Unconventional Conversion: Cultivating Sustainability in Citrus and Avocado Orchards

Project Overview

Project Type: Farmer/Rancher
Funds awarded in 2003: $7,500.00
Projected End Date: 12/31/2009
Region: Western
State: California
Principal Investigator:

Annual Reports


  • Fruits: avocados


  • Animal Production: preventive practices, grazing - rotational
  • Education and Training: demonstration, farmer to farmer, on-farm/ranch research
  • Farm Business Management: whole farm planning
  • Natural Resources/Environment: habitat enhancement, soil stabilization
  • Pest Management: biological control, physical control, weeder geese/poultry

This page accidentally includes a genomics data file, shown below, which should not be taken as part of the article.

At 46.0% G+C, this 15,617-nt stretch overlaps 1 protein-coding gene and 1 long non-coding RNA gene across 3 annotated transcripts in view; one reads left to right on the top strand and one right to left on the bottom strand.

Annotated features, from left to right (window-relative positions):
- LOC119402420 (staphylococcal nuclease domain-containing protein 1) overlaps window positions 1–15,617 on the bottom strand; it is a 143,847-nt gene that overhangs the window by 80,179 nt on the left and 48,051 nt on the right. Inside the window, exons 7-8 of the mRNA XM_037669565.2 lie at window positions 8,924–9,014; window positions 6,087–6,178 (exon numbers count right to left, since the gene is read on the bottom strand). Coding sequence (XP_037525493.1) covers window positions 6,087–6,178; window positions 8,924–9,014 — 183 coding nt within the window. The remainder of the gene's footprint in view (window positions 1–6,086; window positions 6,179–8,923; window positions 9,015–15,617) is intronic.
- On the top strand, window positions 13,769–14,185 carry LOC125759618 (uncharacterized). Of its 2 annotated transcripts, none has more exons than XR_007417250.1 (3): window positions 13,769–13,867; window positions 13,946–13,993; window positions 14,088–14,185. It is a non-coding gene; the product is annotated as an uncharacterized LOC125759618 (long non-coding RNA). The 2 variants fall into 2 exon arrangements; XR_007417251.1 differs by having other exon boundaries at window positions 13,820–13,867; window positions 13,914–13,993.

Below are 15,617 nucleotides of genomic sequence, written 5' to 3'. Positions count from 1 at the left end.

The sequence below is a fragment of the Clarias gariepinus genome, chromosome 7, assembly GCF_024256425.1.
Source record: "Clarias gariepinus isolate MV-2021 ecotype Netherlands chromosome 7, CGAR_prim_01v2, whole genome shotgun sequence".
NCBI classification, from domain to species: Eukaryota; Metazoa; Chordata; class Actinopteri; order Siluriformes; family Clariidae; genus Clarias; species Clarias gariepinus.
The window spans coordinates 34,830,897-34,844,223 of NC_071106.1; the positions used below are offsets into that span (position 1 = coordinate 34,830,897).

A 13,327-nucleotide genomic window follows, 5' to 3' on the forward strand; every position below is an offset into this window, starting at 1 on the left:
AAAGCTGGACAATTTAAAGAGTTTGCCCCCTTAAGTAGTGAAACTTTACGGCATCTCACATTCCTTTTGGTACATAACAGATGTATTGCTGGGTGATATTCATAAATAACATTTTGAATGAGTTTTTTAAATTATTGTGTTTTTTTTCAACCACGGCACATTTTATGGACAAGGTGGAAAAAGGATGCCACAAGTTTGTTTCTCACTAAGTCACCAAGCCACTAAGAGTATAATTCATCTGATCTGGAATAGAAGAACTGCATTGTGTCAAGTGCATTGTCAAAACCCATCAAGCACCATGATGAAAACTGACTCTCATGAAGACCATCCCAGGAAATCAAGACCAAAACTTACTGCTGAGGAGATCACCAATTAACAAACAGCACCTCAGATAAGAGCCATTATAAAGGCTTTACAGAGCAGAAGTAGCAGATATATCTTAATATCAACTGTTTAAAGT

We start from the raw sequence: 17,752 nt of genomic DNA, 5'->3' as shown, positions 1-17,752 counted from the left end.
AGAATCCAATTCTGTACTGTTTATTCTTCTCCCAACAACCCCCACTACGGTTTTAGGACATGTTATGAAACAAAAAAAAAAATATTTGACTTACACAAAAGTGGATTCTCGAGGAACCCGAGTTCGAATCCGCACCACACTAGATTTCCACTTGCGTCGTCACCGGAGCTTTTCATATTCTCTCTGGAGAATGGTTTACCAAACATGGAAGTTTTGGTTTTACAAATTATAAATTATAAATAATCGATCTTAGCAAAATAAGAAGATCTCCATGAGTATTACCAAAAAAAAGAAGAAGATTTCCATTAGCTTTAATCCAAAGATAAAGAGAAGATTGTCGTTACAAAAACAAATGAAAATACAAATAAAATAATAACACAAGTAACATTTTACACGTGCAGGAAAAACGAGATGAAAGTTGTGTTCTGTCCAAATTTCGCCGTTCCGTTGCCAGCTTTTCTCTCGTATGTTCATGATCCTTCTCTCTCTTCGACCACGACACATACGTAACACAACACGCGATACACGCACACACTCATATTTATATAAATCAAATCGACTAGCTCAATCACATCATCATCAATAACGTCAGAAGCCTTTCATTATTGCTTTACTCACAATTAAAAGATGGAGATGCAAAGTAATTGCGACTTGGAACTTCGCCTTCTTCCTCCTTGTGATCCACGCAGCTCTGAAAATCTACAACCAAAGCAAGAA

• Production Systems: integrated crop and livestock systems

    Proposal summary:

    The 100-year-old practice of growing citrus and avocado in Ventura County is being eroded by foreign competition, degraded topsoil and increasingly scarce water. Citrus and avocado orchards are giving way to nurseries, row crops and development. Project coordinator Zachary Griffin proposes to depart from the traditional monoculture, pesticide-reliant system. He will open up alleys between orange trees; plant leguminous trees to feed the soil with nitrogen and organic matter; plant a border of deciduous trees to protect against wind, frost and heat; and sow seasonal vegetables for market – carrots, dill, onions, parsley, squash and sunflower – along with cover crops like clover and vetch. At the end of the grant, he will analyze the soil to assess soil-building progress and share his results with other farmers.

    Any opinions, findings, conclusions, or recommendations expressed in this publication are those of the author(s) and do not necessarily reflect the view of the U.S. Department of Agriculture or SARE.